In the continuing story “Pennies for Plunder,” the Daily Planet and Superman waged a month-long battle against a punchboard lottery racket, throughout December 1947, in the era when Superman was a daily 15 minute cliffhanger radio serial (and seller of Kellogg’s cereals and Superman premiums).
Here’s the second episode (starting Nov. 28), in which cub reporter Jimmy Olsen reports back to Clark Kent on the extensive legwork he has put into investigating an attempt to defraud youngsters with phony punchboard sales in candy stores.
“I talked to about 100 kids and it’s just like we thought,” Olsen says, “70 of the 100 play the punchboards. I told them they didn’t stand a chance and most of them said I was crazy…
“Some of the storekeepers feed them cock-and-bull stories about guys who won bicycles and things… I checked up on a couple of them and of course they’re phony.”
The Daily Planet was frequently portrayed as a crusading newspaper, not just an objective one content to report on events, but an active force for reform, fighting rackets, government corruption and bigotry, or in this one attacking the punchboard business as a gateway to gambling and juvenile crime. The earlier radio series often focused on Planet reporters (and Superman) solving mysteries, not just fighting the super-villains more common in later Superman movies. This social-reform theme took off after World War II. This 1947 story, for example, was a year and a half after the “Clan of the Fiery Cross” story and others that had the Planet and Superman campaigning against bigotry in America.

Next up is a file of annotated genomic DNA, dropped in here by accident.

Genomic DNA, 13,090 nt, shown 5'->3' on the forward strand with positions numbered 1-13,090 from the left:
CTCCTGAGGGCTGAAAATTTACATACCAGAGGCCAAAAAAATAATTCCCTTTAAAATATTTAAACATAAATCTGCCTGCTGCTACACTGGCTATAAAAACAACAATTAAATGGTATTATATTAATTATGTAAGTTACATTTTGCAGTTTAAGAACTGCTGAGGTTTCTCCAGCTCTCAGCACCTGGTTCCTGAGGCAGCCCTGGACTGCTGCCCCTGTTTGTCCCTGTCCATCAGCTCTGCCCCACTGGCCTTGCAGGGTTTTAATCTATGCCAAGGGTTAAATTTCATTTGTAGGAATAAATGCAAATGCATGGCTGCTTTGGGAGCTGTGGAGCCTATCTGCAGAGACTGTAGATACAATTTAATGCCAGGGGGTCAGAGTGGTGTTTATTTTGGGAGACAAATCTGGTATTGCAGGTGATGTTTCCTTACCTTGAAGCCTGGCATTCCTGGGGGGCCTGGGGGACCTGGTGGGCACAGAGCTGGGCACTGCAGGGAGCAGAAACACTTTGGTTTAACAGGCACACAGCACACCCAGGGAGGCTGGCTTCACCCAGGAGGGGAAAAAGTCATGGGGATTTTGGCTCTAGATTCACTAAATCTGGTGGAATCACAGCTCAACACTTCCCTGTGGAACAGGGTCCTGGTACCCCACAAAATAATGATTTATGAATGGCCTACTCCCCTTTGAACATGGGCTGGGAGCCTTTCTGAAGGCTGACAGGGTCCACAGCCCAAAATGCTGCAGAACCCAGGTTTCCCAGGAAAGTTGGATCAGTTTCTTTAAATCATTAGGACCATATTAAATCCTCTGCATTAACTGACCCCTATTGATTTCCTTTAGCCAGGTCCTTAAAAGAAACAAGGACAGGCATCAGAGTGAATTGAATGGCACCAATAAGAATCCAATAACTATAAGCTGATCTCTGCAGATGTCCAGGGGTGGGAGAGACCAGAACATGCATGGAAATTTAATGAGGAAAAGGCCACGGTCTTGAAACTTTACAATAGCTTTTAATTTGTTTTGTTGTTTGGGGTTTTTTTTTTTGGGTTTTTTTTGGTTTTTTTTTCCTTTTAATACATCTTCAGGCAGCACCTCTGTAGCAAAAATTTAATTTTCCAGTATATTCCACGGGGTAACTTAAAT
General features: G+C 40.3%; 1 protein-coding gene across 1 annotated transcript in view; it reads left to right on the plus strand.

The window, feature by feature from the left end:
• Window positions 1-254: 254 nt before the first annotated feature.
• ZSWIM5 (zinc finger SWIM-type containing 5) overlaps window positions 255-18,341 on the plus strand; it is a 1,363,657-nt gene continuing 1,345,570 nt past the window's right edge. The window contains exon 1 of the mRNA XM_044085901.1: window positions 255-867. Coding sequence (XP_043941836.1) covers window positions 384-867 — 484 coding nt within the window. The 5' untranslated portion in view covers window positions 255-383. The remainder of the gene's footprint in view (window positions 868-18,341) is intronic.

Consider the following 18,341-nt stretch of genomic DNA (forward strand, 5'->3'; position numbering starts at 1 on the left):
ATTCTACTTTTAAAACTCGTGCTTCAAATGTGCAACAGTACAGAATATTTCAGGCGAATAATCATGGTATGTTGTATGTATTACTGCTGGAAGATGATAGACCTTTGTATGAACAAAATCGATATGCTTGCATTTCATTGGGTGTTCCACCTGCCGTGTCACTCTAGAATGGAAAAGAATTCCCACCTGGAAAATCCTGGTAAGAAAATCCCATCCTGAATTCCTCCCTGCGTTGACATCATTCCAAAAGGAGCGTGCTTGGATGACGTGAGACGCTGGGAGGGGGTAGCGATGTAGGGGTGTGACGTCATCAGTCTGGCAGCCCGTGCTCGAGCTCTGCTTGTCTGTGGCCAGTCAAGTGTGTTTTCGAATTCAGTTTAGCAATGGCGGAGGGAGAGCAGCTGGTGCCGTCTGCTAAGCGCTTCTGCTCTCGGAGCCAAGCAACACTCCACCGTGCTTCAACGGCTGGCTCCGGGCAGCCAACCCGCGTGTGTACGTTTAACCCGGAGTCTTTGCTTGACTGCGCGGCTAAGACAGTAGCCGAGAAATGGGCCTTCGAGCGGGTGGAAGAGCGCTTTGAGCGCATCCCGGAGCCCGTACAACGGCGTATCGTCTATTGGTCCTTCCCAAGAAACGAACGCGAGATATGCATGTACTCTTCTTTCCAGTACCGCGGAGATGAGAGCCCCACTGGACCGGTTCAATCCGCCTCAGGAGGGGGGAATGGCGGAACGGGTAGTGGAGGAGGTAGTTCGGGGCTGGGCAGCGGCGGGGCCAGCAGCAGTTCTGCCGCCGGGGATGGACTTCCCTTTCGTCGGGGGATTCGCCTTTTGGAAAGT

In “Pennies for Plunder,” the primary villain is a gambling boss with an offshore yacht and a voice a lot like Peter Lorre, who attempts to blackmail a key government official, as well trying to murder Lois Lane and Perry White.
Unfortunately, the Old Time Radio Researchers’ library and its Internet Archive version where I listen and download these programs includes only 18 episodes of the “Pennies” serial, through Monday, Dec. 22, four days short of the end of the story.
By that time, the story was out of the hands of the newspaper. In 1947, Clark Kent wasn’t the only Daily Planet staff member with a dual identity — reform-minded editor Perry White had managed to get elected mayor. And in the later episodes of “Pennies for Plunder,” White takes his newspaper’s crusade against the punchcard gaming to the state legislature, trying to ban all such activities, not just the fraudulent ones run by the story’s gangster villain.
We can safely assume his bill passed, despite a last minute attempt to derail it by the gambling syndicate boss. By New Year’s Eve, Kent and the Daily Planet crew were digging into a new mystery involving recent immigrants and food aid for hungry children in Europe.